The peak body for gender equity, women’s health and the prevention of violence against women GEN VIC have made a joint statement calling for State and Federal Governments to recognise the gendered impacts of COVID-19. Women’s Health East is one of more than 50 organisations who have endorsed this statement.

Women’s Health East strongly supports the need for a gendered approach to understanding and responding to the impacts of the coronavirus pandemic. We recognise and value the important work of the women at the front line, delivering essential services across traditionally female dominated industries such as health care, childcare, education, family violence, housing and homelessness, social support and retail. We acknowledge the financial challenges for women who are overrepresented in the casual workforce, and those women who are juggling caring and work responsibilities while working from home. We highlight the need for women to have access to safe services for their sexual and reproductive health, and advocate for termination services to be assessed as an essential service at this time. We are very concerned about the increased risk of gendered based violence at this time.

We are committed to advocate for State and Federal Governments to recognise the gendered impacts of COVID-19.

The statement is accompanied by a list of 10 Things Government Can Do Now to address the impacts of COVID-19 on women and gender diverse people.

View the full statement

The gender divide in social inclusion: The unheard story of older women

Originally published by Susan Maury on the Power to Persuade site

Social inclusion is a determinant of mental health and wellbeing. In today’s analysis, Autumn Pierce (@otonoenespanol) of Women’s Health East (@WHEast) shares highlights from their important new report The Unheard Story: The Impact of Gender on Social Inclusion for Older Women, which explores how inequalities accumulate across the lifespan to increase the risk and impacts of social exclusion for older women.

Within the last few years elder abuse has come into focus in Victoria after being recognised within a family violence context as part of the 2016 Royal Commission into Family Violence findings. Women’s Health East’s primary prevention approach means that within this space, rather than addressing risk factors such as dependency and social isolation, we ask – What are the norms, practices and structures that enable abuse against older people to occur? And how does gender influence the risk and impacts of elder abuse?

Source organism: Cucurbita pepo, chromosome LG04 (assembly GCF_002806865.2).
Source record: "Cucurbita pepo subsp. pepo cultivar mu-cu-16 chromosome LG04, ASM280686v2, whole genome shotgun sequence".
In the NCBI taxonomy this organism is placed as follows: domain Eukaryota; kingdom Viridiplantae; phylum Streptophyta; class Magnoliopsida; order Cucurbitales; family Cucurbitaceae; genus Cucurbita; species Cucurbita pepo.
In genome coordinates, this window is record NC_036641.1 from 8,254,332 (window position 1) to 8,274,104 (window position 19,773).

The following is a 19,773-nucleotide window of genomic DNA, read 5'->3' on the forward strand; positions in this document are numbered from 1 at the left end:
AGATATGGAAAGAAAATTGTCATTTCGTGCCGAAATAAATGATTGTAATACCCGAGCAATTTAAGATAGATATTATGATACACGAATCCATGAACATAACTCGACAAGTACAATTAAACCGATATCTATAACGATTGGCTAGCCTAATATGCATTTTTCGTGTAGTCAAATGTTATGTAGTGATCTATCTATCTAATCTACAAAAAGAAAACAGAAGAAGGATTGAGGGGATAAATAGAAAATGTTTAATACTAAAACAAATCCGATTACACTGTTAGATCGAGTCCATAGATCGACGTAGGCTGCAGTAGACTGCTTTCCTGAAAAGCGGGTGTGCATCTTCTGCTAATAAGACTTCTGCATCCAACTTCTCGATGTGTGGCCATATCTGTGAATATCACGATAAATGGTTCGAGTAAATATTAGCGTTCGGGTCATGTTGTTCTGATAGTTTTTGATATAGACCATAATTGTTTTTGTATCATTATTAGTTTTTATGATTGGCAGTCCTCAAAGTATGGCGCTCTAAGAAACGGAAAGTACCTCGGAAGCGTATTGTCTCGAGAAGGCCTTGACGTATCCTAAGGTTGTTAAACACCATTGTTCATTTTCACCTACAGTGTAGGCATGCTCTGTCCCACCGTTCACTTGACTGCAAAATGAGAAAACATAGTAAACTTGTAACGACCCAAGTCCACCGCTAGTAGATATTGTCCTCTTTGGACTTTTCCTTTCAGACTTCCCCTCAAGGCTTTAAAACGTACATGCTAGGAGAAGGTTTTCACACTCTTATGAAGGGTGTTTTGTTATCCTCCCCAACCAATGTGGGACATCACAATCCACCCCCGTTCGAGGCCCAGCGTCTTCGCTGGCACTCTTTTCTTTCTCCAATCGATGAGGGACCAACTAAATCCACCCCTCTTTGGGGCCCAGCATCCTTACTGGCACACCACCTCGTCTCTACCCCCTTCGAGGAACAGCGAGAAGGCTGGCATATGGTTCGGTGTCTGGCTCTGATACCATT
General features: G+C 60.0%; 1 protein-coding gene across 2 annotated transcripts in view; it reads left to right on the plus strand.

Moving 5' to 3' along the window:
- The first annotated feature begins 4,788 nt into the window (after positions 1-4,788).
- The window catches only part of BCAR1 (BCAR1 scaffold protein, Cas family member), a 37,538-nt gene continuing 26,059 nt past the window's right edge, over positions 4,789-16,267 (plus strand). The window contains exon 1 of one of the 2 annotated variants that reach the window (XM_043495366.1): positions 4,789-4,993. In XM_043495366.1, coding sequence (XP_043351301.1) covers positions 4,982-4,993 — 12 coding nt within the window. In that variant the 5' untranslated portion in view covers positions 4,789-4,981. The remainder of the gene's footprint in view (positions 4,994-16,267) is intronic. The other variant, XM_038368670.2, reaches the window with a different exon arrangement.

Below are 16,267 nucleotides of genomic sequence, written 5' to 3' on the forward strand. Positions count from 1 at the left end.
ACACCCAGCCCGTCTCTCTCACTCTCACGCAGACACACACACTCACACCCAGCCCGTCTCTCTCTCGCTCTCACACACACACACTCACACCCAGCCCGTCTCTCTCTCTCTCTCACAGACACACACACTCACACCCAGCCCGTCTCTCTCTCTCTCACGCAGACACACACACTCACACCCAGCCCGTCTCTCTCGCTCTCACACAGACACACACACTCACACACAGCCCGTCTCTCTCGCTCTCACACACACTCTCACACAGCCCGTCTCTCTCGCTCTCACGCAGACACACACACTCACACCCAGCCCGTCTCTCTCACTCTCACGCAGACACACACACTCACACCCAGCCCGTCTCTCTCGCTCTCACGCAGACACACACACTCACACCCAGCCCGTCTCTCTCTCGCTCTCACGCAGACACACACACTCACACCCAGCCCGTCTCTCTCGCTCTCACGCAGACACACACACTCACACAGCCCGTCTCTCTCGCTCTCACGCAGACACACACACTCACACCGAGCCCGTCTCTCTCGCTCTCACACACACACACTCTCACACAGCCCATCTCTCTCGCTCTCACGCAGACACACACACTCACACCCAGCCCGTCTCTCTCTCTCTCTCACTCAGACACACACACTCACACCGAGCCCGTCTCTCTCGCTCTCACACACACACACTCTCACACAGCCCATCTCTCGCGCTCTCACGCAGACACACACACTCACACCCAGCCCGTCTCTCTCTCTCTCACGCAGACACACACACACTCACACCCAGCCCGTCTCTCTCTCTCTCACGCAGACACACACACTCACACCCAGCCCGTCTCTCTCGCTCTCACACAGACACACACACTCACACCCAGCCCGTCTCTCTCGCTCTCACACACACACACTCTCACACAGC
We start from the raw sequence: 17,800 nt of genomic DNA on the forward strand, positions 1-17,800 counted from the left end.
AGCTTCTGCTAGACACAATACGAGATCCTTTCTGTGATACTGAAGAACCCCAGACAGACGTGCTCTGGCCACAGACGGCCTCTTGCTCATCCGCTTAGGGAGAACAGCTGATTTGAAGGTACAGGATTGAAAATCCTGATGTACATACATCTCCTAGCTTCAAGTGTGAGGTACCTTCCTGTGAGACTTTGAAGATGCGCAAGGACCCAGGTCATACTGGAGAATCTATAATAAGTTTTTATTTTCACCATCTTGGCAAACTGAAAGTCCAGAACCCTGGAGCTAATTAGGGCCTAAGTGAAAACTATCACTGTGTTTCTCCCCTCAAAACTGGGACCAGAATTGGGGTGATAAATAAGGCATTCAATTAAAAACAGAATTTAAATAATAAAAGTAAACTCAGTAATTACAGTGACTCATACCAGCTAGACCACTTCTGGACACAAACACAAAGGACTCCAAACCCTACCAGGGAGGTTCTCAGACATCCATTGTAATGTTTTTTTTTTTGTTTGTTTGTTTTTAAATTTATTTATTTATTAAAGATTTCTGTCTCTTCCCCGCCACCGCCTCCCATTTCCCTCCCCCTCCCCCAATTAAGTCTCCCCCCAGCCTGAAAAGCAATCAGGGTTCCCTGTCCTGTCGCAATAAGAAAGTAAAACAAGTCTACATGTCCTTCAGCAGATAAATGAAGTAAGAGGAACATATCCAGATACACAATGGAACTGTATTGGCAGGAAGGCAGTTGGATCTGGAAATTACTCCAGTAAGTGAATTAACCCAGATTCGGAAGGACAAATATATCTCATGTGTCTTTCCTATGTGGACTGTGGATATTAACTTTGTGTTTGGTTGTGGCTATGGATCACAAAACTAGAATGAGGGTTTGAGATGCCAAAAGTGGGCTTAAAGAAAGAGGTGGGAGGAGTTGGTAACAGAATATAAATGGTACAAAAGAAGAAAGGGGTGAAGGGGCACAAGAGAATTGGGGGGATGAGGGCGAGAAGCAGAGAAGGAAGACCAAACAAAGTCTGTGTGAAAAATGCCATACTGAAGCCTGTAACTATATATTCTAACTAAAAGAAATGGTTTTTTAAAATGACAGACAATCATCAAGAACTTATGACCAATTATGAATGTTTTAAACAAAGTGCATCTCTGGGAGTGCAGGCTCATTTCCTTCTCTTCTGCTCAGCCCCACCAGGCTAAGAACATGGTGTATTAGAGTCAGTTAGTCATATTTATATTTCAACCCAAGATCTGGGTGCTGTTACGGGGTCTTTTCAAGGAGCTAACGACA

The absence of a gender lens in the presentation of leading elder abuse data and the conversations within the sector at the time made it clear we had an important advocacy role to play in the prevention of elder abuse against older women. The manifestations and implications for women and gender inequality in Australia – the wage gap, lower superannuation balances and greater risk of sexual and physical violence and workplace harassment, to name a few – aren’t exchanged for Seniors Cards. If anything, where these experiences of discrimination intersect with ageism, their effects are further compounded.  

This is a key point missing in the approach to most issues affecting older women, and nothing gets us more fired up than a story only half told. Recognising the interconnectedness of issues disproportionately affecting women, we started investigating opportunities to influence not only the narrative around elder abuse, but around older women’s experiences more broadly.

Understanding social inclusion

We honed in on social inclusion, leveraging the expertise of a partner organisation working in the social inclusion and healthy ageing sectors. For older populations, social inclusion is recognised as an enabling contributor to healthy ageing. However, when we started investigating, we found limited attention in guiding literature given to the intrinsic link between gender, social inclusion and healthy ageing. This is despite social inclusion being an indicator of healthy ageing, and gender being an established determinant of overall health.

The Unheard Story: The Impact of Gender on Social Inclusion for Older Women is the culmination of our investigative work to understand the current context and tell the ‘whole’ story of ageing. The Unheard Story explores women’s access to resources, capabilities and opportunities to learn, work engage and have a voice, in line with the Australian Social Inclusion Board’s definition of social inclusion. This gendered distinction not currently reflected in key international, national and local documents that guide contemporary practice in social inclusion and healthy ageing. 

The Unheard Story highlights how current narratives continue to disadvantage women by failing to recognise the lifelong impacts of inequality that are further compounded in later years, and discusses the implications of this oversight on healthy ageing. The paper also captures insights from two focus groups held with practitioners working in both social inclusion and healthy ageing within the Eastern Metropolitan Region of Melbourne. These focus groups were designed to gauge practitioners’ understanding of the impact of gender on social inclusion for older women and to determine how to best support practitioners and organisations in this space.